It's tutorial time!
I actually had a whole 'this tutorial is stolen!' gag to title this post before I remembered it wasn't a Stollen, but a Panettone, so that was a bit of a fail. XD (although they look similar enough in texture so you totally could make one using this technique)
Anyway, here's how I made this 1/6th Panettone for Christmas - late to the party as ever!
Despite my general dislike of candied fruits/raisins etc, I always look forward to the selection of Panettone we always end up with during the festive season. My parents love them, so it's always a go-to gift if all else fails. The smell is absolutely divine and they make the best (and I mean the best) bread and butter puddings! I've been meaning to make one of these in miniature for ever, but well, you know the drill, this is the procrastination station after all.
Anyway, I was sorting out some of my printable pins on Pinterest the other day and rediscovered -this- printable Panettone packaging - it's technically for 1/12th scale so it's a little blurry when printed out larger at 1/6 but it's still pretty high resolution. The site is obviously in french but the visual instructions are pretty easy to understand with regards to fold and cut lines.
I added a tiny ribbon handle at the top and stuffed it with scrunched up tissue paper before I finished gluing it so it would hold its shape, then gave it a couple of thorough sprays of gloss varnish which didn't end up quite as shiny as I initially hoped for, though I think this worked out better actually.
Onto the Panettone itself!
You'll need some sponges with big natural looking texture like this.
Cut them up into sections and glue them together (I used a clear, quick drying glue like Bostik for speed) as thick as you want the widest part - the top of the Panettone to be - I used the newly constructed box as a guide so it would conceivably fit inside if it were real.
Using some tiny sewing scissors, snip away until you get a nice mushroomy shape. It doesn't matter if there's big areas of texture everywhere, you'll deal with that in the next stage.
Once the glue has all dried and you're satisfied with the shape, get yourself some toilet paper, and either a slightly watered down white glue like PVA or, as I had to hand, some matte Mod Podge. Liberally coat the surface with glue, then gently drape the paper over the top, using the brush to even out all the creases and/or create more texture by stippling. Don't worry if it ends up a bit wrinkled, that actually helps sell the realism!
Ideally you want the straight sides to be nice and smooth as the cakes are baked in a paper wrapper but I totally forgot about that whilst I was making this because despite referring to photos of the damn things constantly to get the shape right, apparently the rest of my brain had switched off and I didn't notice until days afterwards. XD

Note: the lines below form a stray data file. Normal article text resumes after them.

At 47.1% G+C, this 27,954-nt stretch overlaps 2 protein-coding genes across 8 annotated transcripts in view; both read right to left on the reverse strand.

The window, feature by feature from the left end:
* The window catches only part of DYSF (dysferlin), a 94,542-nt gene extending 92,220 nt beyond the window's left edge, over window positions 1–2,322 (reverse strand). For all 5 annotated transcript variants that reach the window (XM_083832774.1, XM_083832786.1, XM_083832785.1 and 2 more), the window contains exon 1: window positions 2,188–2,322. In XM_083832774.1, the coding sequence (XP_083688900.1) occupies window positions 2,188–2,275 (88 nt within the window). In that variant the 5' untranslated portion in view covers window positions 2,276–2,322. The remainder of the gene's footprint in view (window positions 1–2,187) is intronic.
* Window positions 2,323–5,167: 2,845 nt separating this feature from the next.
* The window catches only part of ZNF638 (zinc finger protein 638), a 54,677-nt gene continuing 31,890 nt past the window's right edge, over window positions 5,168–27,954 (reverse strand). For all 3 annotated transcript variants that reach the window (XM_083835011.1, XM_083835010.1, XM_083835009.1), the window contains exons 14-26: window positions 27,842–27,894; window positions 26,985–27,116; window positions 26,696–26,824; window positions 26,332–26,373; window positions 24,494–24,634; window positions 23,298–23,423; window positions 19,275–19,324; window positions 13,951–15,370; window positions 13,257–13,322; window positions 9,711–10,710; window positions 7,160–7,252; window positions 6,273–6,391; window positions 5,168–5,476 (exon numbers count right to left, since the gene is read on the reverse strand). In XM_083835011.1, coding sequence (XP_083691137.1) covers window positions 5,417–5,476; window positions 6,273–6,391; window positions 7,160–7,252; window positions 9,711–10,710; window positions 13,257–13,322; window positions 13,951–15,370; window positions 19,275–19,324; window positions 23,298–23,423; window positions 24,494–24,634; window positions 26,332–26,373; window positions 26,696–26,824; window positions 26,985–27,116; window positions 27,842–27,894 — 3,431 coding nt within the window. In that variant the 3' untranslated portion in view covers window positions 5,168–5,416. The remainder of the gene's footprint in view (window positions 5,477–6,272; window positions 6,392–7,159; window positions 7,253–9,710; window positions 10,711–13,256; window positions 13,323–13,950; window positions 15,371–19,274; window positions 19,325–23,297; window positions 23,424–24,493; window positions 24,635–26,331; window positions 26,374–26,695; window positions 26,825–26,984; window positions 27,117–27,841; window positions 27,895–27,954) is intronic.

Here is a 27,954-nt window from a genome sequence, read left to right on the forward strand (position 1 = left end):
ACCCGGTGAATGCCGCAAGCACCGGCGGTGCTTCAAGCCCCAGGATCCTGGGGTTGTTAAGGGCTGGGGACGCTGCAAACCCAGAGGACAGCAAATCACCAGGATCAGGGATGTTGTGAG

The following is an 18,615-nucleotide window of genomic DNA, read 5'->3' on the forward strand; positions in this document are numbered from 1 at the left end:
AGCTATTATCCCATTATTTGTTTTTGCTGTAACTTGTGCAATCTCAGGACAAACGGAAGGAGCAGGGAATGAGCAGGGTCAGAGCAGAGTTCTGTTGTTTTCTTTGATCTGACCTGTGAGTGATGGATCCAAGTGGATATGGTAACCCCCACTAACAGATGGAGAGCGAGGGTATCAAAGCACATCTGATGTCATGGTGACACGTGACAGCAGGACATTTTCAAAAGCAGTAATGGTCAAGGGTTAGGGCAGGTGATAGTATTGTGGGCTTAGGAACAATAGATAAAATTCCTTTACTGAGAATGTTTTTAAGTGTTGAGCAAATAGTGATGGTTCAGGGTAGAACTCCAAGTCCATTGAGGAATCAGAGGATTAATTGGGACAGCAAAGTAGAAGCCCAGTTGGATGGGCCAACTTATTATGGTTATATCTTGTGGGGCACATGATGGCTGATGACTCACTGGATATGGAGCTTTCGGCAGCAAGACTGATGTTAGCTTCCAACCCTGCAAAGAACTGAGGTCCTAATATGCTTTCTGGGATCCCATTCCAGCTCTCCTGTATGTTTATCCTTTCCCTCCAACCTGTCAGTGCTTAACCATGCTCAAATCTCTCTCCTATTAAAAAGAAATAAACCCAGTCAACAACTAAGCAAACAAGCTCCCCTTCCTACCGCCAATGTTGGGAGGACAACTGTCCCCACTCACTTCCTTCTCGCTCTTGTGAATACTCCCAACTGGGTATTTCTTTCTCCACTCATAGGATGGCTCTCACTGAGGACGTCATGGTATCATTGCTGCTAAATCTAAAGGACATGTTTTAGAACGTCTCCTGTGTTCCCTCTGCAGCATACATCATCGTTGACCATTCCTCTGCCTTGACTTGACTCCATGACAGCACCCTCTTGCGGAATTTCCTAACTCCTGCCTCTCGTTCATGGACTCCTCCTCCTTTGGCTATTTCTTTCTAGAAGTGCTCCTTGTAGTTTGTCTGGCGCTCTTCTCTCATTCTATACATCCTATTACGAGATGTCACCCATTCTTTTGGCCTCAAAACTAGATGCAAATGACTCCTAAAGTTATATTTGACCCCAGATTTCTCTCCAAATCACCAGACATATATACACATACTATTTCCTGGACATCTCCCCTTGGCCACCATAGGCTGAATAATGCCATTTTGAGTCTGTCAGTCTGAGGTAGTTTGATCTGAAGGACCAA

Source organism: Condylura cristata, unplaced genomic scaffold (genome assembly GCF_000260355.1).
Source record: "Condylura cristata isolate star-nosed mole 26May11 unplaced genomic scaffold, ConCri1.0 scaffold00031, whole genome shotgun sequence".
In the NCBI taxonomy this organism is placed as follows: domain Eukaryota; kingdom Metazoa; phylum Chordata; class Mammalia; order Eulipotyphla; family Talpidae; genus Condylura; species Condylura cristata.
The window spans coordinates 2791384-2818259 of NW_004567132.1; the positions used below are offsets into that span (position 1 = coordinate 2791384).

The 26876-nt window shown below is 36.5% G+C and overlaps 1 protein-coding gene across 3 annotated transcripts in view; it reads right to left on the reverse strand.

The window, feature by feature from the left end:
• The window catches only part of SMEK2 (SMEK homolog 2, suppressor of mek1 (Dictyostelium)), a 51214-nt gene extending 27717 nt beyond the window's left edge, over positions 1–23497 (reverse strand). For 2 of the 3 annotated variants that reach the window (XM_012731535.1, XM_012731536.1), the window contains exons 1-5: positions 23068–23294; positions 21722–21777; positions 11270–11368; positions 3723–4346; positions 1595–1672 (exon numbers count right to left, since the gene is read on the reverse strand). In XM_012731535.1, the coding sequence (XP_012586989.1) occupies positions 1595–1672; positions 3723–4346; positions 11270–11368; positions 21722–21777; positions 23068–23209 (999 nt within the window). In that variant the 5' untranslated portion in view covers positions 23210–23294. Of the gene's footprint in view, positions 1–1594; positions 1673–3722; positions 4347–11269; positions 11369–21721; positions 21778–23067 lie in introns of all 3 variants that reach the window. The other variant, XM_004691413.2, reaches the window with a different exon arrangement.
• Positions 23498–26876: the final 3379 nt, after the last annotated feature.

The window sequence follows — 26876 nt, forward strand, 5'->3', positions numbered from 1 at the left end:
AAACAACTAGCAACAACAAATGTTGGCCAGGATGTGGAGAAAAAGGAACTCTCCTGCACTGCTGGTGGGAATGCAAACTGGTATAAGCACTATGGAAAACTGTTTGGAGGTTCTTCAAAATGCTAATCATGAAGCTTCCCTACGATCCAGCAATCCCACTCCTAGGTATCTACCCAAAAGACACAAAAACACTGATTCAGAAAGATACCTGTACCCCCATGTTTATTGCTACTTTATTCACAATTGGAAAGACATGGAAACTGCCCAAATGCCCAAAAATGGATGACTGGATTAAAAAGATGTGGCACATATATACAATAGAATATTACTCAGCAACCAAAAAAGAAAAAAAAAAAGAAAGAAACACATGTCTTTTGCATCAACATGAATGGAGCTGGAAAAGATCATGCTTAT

Leave it to dry, and add another layer or two if there are still some uncovered areas.
Once fully dry, paint a medium yellowish white, about the same colour as the sponge itself, though no lighter.
I used pastels afterwards to add some shading and to give it a nice 'baked' look, paying attention to all the creases and folds in the crust, sealing it all with some sponged on Mod Podge afterwards.
As you can see I made a simple stand to hold it in place while I painted, with a cocktail stick and clothes peg!
Now it's on to the fun part - adding the fruit!
I wanted something that retained the translucent effect of real candied fruit, and toyed with scrap plastic but eventually settled on this old eraser I've had knocking around for the last decade or so. It's a pretty useless rubber, but there was just something about the clear material that made me keep it and I'm so glad I did now!
Using a scalpel or sharp scissors, carve off small sections and cut into tiny chunks. There's really no need to be precious about their shape, just as long as they're fairly blunt edged.
Using the same clear drying glue as before, I glued them at random around the exterior; stabbing into the surface with the end of a paintbrush to make holes where necessary. I added a dab of sheer nail polish on a few to make some look more like specific fruit, like orange.
At this point you could either leave it plain like this or do what I did and cut it open...which was incredibly satisfying! I used a scalpel as usual and repeated the steps with the fruit as before.
For a final touch, I dabbed on a little talc for that powdered sugar/flour look and I think it finishes it off nicely. Real Panettone come in paper wrapping which I did make out of some thick brown wrapping paper, but it kept pinging off as I only attached it with tape at the back for photographs!
The weather has been so dark and miserable recently I've really struggled to photograph this properly and get the colours looking accurate as it looks far too yellow in most of these!
The above two photos are probably closest to its actual colour.
Quick question for those still reading this - what kind of things would you like to see from my blog this year? More doll stuff, more model horses, more tutorials? I really want to be more proactive this year and try to get posts up every couple of weeks rather than the usual irregular uploads.